Tag: The Reformation

Once again: please stop with the “Islamic Reformation” nonsense

Over at Foreign Policy Passport, Preeti Aroon repeats–not once, but twice–the invidious comparison between contemporary Islam and pre-Reformation Latin Christiandom. Now, I’ve written on the general silliness of this line of comparison before, but Aroon asks an important question:

Yesterday’s program mentioned that the Protestant Reformation was accompanied by its share of violence, which took place over centuries. (Bloody Mary and Catholic violence against Huguenots in France come to my mind.) Does that mean that a reformation of Islam would be accompanied by violence? If so, would it be worth it?


The Protestants, in general, were the back-to-basics religious extremists of the sixteenth century. More of that sort is decidely not what Islam needs.

I’m not arguing that the Catholic Church couldn’t get downright nasty and repressive. It could and it did. But Catholic humanism represented a far more tolerant strand of Latin Christianity than early modern Zwinglianism, Lutheranism, or the Reformed Church. We shouldn’t confuse pre-Reformation Catholicism with Counter-Reformation Catholicism, nor Protestant movements with later, often Protestant, champions of liberal enlightenment.

I’m currently finishing a book manuscript that points to some interesting parallels between early modern Europe and the contemporary period, yet I cannot stress two points enough:

First, the “does Islam need a Protestant Reformation” question depends on a grossly distorted view of the nature of the Protestant Reformations.

Second, even if the question didn’t precede from bad history, the circumstances of the Reformations simply don’t travel well to those of contemporary Islam.

Again, the answer is “no.” The “Protestant Reformation” is not a synonym for “The Enlightenment.”


Islam needs a velvet revolution

I’d like to call a moratorium on the genre of “Islam needs a Reformation” arguments.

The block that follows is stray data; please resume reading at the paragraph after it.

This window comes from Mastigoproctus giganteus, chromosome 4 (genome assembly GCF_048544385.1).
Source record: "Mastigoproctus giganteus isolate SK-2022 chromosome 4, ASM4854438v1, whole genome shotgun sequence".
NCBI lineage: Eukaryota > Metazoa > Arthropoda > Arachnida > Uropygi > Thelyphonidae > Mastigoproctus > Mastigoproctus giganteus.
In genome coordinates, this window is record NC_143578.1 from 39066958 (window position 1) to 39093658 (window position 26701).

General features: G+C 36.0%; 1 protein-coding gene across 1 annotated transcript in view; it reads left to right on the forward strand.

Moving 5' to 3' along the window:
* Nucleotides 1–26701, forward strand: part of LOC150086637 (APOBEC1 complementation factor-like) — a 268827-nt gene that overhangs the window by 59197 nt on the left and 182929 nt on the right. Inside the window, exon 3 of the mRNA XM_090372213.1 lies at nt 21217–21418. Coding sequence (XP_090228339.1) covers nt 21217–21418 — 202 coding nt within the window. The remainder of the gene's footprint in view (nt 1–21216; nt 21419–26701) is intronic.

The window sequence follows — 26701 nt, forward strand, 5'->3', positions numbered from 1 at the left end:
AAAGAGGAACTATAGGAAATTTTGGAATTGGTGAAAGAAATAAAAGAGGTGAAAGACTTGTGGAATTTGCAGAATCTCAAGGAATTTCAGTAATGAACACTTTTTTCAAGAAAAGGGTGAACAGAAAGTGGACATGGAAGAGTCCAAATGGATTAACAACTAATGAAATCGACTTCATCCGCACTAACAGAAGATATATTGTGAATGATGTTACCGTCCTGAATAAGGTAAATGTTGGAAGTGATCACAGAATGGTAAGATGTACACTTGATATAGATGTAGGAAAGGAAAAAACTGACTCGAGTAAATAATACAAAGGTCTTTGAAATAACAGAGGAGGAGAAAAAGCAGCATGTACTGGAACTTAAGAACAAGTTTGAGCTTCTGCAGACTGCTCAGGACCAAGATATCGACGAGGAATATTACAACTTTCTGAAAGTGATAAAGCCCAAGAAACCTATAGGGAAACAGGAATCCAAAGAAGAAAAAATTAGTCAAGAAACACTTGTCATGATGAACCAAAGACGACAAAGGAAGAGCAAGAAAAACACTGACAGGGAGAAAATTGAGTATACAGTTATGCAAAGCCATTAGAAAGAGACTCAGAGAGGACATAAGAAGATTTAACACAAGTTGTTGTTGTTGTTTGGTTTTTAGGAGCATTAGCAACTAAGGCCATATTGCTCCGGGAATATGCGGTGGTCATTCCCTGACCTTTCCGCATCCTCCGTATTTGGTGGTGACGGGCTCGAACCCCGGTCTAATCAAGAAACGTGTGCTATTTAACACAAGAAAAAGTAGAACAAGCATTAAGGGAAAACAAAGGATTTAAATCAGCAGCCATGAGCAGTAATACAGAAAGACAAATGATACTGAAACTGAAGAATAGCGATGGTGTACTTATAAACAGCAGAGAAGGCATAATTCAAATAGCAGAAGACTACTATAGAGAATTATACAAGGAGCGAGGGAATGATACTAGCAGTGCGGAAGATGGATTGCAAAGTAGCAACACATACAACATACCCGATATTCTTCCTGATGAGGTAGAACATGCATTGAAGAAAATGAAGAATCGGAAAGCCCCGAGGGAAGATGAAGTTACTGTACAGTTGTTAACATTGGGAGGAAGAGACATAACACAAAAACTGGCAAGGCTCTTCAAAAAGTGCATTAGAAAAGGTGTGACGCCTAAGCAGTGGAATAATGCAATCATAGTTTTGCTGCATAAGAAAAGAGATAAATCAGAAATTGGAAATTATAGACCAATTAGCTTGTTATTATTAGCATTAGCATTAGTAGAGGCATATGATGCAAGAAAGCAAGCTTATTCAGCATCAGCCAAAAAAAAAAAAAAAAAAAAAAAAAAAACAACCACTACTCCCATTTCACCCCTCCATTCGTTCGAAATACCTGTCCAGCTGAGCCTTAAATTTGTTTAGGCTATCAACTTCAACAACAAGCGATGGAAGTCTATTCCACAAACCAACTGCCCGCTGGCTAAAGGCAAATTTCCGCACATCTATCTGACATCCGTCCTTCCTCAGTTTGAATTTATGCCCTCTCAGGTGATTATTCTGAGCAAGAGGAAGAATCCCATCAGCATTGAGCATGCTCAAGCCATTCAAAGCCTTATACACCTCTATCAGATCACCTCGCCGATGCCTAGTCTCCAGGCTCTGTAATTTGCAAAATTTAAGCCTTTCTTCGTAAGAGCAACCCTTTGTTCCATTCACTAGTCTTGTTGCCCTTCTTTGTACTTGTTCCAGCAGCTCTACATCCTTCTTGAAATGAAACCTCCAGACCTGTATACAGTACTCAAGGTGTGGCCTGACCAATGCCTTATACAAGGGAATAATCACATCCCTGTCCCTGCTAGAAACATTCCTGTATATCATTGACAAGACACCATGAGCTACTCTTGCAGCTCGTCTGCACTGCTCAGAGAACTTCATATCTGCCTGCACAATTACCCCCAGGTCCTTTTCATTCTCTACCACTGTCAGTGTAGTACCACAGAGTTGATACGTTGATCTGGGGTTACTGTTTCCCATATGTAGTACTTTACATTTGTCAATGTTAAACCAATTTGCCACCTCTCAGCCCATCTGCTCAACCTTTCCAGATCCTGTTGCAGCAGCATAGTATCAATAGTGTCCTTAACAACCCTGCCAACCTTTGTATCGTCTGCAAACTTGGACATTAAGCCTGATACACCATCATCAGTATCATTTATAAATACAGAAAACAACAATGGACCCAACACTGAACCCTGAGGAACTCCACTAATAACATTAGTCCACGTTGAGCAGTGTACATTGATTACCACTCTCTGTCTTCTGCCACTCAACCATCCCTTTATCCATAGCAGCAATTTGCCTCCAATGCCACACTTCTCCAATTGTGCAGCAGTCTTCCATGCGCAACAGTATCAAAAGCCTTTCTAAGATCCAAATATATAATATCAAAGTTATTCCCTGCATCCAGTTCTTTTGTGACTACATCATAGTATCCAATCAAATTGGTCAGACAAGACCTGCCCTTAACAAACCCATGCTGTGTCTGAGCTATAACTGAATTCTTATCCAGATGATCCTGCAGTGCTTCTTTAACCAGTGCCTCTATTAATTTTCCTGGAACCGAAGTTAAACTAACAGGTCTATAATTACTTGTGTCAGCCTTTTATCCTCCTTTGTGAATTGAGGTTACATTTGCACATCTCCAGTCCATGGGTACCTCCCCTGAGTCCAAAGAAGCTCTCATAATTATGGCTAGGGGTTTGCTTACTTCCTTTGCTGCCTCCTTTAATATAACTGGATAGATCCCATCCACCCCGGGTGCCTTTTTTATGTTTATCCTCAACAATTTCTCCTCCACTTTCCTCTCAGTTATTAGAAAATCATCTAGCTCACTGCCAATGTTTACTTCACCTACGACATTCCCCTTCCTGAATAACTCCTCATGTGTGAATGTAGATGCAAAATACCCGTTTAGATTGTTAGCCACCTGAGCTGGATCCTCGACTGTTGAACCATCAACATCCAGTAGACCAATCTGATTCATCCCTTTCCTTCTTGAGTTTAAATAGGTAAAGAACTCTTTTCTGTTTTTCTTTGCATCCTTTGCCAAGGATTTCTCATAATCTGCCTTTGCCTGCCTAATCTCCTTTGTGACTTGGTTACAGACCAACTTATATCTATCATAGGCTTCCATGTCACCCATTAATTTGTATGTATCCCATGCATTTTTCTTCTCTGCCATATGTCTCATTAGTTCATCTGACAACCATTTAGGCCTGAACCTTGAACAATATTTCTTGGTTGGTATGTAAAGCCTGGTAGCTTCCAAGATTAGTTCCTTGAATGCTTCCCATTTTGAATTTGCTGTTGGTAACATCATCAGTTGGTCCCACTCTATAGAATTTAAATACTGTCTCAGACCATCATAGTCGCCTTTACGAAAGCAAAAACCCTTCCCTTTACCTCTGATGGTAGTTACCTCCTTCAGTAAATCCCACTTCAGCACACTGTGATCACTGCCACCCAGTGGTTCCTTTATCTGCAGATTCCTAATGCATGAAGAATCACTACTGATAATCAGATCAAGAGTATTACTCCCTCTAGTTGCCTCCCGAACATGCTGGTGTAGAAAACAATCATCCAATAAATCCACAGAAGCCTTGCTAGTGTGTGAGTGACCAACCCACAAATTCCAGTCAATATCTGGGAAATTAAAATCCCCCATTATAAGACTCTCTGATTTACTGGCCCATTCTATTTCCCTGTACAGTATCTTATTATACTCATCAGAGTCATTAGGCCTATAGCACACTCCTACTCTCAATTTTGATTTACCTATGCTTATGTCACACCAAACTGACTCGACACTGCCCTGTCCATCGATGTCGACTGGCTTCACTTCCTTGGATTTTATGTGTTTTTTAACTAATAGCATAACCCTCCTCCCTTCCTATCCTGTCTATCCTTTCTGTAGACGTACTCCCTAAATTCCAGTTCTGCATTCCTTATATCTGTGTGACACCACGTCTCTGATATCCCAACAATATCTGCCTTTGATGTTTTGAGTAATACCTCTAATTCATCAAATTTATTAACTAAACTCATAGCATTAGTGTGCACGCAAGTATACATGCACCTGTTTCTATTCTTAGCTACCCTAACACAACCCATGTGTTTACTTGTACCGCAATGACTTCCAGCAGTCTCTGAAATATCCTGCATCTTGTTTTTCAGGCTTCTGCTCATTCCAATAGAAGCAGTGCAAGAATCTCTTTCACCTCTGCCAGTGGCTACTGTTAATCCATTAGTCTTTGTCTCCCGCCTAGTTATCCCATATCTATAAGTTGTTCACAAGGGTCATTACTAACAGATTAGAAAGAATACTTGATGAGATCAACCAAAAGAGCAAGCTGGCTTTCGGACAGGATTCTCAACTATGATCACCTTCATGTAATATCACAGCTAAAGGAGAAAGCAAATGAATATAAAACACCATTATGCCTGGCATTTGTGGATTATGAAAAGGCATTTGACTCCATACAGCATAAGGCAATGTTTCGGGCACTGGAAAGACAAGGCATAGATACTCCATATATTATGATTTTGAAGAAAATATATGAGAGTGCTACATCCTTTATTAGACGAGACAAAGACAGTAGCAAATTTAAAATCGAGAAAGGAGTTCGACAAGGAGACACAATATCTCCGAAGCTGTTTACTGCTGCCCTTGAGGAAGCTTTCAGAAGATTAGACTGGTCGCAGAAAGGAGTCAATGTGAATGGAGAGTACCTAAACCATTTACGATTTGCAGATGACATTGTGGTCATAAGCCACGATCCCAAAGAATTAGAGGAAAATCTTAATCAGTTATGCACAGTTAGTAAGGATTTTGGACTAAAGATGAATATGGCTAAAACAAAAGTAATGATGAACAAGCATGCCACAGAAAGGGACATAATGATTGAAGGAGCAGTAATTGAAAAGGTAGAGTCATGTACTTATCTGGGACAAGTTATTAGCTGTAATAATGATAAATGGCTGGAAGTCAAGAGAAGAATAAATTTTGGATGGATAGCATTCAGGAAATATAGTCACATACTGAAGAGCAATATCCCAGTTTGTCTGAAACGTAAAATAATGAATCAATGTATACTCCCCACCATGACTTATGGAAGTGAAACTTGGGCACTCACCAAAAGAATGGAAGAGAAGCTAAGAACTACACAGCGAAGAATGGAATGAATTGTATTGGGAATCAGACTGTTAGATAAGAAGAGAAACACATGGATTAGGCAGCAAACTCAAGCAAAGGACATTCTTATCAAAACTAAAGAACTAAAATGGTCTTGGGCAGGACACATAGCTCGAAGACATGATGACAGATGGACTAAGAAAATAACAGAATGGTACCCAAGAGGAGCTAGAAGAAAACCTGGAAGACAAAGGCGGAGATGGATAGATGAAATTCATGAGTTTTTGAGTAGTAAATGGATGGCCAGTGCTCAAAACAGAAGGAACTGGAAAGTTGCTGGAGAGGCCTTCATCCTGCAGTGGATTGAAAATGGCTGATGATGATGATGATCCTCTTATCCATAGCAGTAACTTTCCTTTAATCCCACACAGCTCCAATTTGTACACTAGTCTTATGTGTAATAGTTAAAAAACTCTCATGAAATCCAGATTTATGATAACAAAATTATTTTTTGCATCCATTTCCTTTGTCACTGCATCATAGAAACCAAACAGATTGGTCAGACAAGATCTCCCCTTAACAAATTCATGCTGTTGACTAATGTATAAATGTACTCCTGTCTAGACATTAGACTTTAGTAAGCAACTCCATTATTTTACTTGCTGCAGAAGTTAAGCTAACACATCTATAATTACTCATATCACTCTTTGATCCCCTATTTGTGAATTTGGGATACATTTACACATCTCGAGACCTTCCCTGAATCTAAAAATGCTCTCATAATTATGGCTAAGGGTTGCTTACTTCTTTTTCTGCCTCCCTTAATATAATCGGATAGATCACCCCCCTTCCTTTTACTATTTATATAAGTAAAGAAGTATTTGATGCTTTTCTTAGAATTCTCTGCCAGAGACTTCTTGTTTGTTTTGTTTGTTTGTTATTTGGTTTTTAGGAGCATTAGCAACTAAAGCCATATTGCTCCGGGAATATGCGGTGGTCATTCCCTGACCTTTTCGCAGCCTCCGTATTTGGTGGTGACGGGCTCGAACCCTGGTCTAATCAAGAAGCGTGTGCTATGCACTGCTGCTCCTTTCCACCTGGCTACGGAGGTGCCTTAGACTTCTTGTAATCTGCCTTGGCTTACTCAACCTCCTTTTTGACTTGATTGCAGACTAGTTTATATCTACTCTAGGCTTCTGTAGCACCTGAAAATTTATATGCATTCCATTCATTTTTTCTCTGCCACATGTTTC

Contra Andrew Sullivan, the Protestant Reformation did not lead Christians to realize that “their best interests” lay “in forgoing the bromides of fundamentalist certainties for the messy, secular, banal success of liberal democracy.” It left Europe filled with autocratic rulers, many of whom got to enjoy the additional benefits of controlling established churches.

Sullivan’s hand wringing about the coming sectarian storm in the Middle East also gives him an excuse to trot out the now-fashionable “I-used-to-support-the-war-but-now-I-know-better” argument that the US failed because those dratted Muslims just weren’t ready for liberal democracy:

America’s mistake is to believe it can impose this learning curve on another civilization – in a speed-reading course.

Sullivan knows better: the US invasion teeters on the brink of total failure because it was ill-designed and incompetently executed. It destroyed a high-capacity authoritarian state and left in its place a barely functional government penetrated by the very forces currently intent on slaughtering one another. The fact that religious identities — along with ethnic and clan membership — play a key role in ongoing political violence should hardly surprise anyone. After all, religious worship was one of the only tolerated arenas of collective association under Hussein.

But it is much easier to blame the whole mess on the “ripeness” of Islamic civilization for a great sectarian struggle based on some harebraned comparison to early modern Europe. So which of the two thousand-year old branches of Islam gets to play the role of “hodge-podge of Protestant movements that emerged after 1517” and which gets to be the “Catholic Church”? Personally, I think the radically decentralized Sunni faith makes a good proxy for the Papacy, and the Shia are sort of like the Calvinists, only different.

Sullivan again:

This, I fear, is the wider context of our intervention in Iraq. Our best bet is a responsible attempt to restrain it, but not a full-scale attempt to stop it. Some things are unstoppable. I fear this looming conflict is close to unstoppable (and Iraq was the trigger, not the cause).

Actually, no. If the Middle East does slide into all-out sectarian conflict the invasion of Iraq will definitely have been the trigger and the cause — at least in the normal sense of: without the collapse of the Iraqi state and its descent into religious violence there would be little risk of some sort of general escalation into sectarian warfare in the foreseeable future.

Via Josh Marshall, whose virtual pen drips with appropriate sarcasm.


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